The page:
Toshiba Z930 Ultrabook Review

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If I had to sum the Z930 up in one word it would be mushy.

On the plus side, the machine is impossibly light and very slim, while still including HDMI, VGA, and Ethernet.  Great so far!  Also, the trackpad is just fine, and the island-style keyboard includes nicely backlit keys.  Here, though, things start to fall apart.  First, the default French keyboard layout that we Canadians are subjected to is just terrible.  You can make a decent bilingual keyboard.  I know, because I once owned an ThinkPad X60s with one, and it was fine.  It is, however, hard to do right.  Even worse than this, though, was that the Z930’s space bar only worked about 50% of the time for me.  I have a light touch, but this has never been a problem for me on a ThinkPad, Mac, or EliteBook keyboard.  The key just had dead spots.  This is unacceptable on any machine, especially a premium system that sells for $1000.

Moving on from the keyboard to the rest of the build-quality, we really hit the skids.  I’m used to ThinkPads and MacBooks.  The flex in this machine was just appalling.  The screen is impossibly thin, as a result, it is frighteningly flexible and bouncy.  I will admit that I am completely spoiled, only buying machines with high build-quality.  The Z930 is nice, but seems terribly fragile overall.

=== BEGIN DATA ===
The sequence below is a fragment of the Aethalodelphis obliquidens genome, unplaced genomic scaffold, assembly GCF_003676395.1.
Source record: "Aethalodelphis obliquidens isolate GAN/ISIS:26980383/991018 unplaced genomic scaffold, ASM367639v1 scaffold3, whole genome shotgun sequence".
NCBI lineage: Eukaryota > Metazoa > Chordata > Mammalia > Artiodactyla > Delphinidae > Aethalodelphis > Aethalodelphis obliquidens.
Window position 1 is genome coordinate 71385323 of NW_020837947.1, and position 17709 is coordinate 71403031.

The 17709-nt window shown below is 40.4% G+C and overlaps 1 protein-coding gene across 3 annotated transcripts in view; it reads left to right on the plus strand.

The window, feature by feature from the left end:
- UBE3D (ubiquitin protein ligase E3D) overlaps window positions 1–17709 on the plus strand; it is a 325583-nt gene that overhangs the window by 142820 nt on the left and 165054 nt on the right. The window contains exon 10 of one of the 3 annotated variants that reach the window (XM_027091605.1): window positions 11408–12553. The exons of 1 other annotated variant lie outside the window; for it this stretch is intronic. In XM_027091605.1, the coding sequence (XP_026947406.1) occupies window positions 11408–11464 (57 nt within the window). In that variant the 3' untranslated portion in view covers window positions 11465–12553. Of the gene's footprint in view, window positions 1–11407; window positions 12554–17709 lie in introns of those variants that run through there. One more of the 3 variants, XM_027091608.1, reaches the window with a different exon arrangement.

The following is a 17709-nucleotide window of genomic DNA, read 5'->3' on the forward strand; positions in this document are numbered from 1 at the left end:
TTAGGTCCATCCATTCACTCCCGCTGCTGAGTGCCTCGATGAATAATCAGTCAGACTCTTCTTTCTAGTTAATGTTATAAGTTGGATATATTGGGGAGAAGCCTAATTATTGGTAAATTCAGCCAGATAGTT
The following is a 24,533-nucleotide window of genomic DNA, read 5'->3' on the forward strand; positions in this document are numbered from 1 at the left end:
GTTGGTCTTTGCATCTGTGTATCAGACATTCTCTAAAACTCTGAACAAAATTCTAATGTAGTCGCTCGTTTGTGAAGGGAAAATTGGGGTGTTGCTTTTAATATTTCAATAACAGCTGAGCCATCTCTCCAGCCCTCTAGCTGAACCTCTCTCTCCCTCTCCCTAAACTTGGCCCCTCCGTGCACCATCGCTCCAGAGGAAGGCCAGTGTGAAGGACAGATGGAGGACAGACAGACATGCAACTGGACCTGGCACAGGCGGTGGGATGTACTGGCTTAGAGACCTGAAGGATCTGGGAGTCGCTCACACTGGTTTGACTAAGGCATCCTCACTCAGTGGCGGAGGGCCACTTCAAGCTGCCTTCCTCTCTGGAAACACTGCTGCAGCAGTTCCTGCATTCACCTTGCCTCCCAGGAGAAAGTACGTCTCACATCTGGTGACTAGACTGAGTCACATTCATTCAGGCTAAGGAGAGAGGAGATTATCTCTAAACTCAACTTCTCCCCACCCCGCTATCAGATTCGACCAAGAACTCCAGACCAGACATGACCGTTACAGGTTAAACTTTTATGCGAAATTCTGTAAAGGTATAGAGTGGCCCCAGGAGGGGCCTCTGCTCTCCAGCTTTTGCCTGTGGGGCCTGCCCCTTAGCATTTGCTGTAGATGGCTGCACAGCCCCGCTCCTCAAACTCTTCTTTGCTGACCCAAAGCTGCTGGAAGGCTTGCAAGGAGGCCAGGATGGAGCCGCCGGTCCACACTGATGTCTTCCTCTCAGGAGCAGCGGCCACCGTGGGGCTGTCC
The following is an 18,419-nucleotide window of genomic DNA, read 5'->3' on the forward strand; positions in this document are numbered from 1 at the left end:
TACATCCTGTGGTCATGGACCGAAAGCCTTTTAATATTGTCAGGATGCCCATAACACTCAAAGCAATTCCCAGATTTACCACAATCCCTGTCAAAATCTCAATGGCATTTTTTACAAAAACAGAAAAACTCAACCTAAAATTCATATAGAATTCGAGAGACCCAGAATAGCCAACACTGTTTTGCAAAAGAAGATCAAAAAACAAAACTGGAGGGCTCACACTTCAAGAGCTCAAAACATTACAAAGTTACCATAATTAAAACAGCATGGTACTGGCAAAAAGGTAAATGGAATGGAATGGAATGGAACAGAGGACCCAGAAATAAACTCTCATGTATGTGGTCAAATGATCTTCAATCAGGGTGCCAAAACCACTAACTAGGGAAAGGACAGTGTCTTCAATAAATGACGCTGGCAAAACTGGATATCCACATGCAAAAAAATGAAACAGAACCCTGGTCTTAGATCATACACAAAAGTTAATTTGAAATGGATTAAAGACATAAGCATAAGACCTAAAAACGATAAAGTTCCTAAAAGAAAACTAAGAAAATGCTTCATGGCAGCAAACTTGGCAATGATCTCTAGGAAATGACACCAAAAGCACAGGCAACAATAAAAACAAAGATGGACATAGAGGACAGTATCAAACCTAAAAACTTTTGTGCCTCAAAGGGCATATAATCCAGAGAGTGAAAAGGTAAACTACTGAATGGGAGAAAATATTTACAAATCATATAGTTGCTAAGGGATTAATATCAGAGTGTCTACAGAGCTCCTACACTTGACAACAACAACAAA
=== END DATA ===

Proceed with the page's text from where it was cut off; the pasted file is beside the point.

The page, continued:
I’m certain it would break if I dropped it.  Flimsiest machine I’ve used since the Toshiba R500.  In fact, it’s probably even flimsier that the R500, as the DVD drive it included forced a certain level of rigidity.

I’m not exaggerating.  If you’re seriously considering this machine and plan to use it on the road much, you really must hold it in your hands for a bit first.  I have no confidence in this machine being used for travelling.  Thankfully, the models here ship with a decent three year warranty that includes accidental drop coverage.

Carrying on to the 13″ screen, you find a resolution of 1366×768.  This is what the 11″ MacBook Air and HP 2170p have.  My 12″ X200s is 1440×900.  I consider this the minimum acceptable screen resolution for a 13″ laptop.  The viewing angles are OK.  Comparable to my X200s, not quite as good as a MacBook Air, inferior to an IPS display.  The screen is fine, better than the keyboard, but certainly nothing to write home about.

As for battery life, the dual-core i5 seemed to get about 4:30 in Linux, so you can expect 5hrs or so in Windows.  Given how thin and light the machine is, this is quite impressive. I’m also happy to report that the machine was silent throughout my testing.  Toshiba’s are usually fairly noisy machines, to this was an unexpected bonus.

Another unexpected bonus was how well the Z930 worked in Linux: it was perfect. Everything just works under Ubuntu 12.04.1 AMD64.  The machine also works well in Windows 8, though hotkeys seem to need a driver that isn’t included.

Overall, if I was rating the system, I’d give it 3/5 stars.  (My X200s and MacBook Air by contrast would get 4.5/5)

Price as tested: $995CDN.  This included 4GB of RAM and a 128GB SSD.  Following the trend set by the MacBook Air, neither of these components are upgradeable.

GoSaBe Blog - Sep 24, 2012 | Hardware, Linux, Windows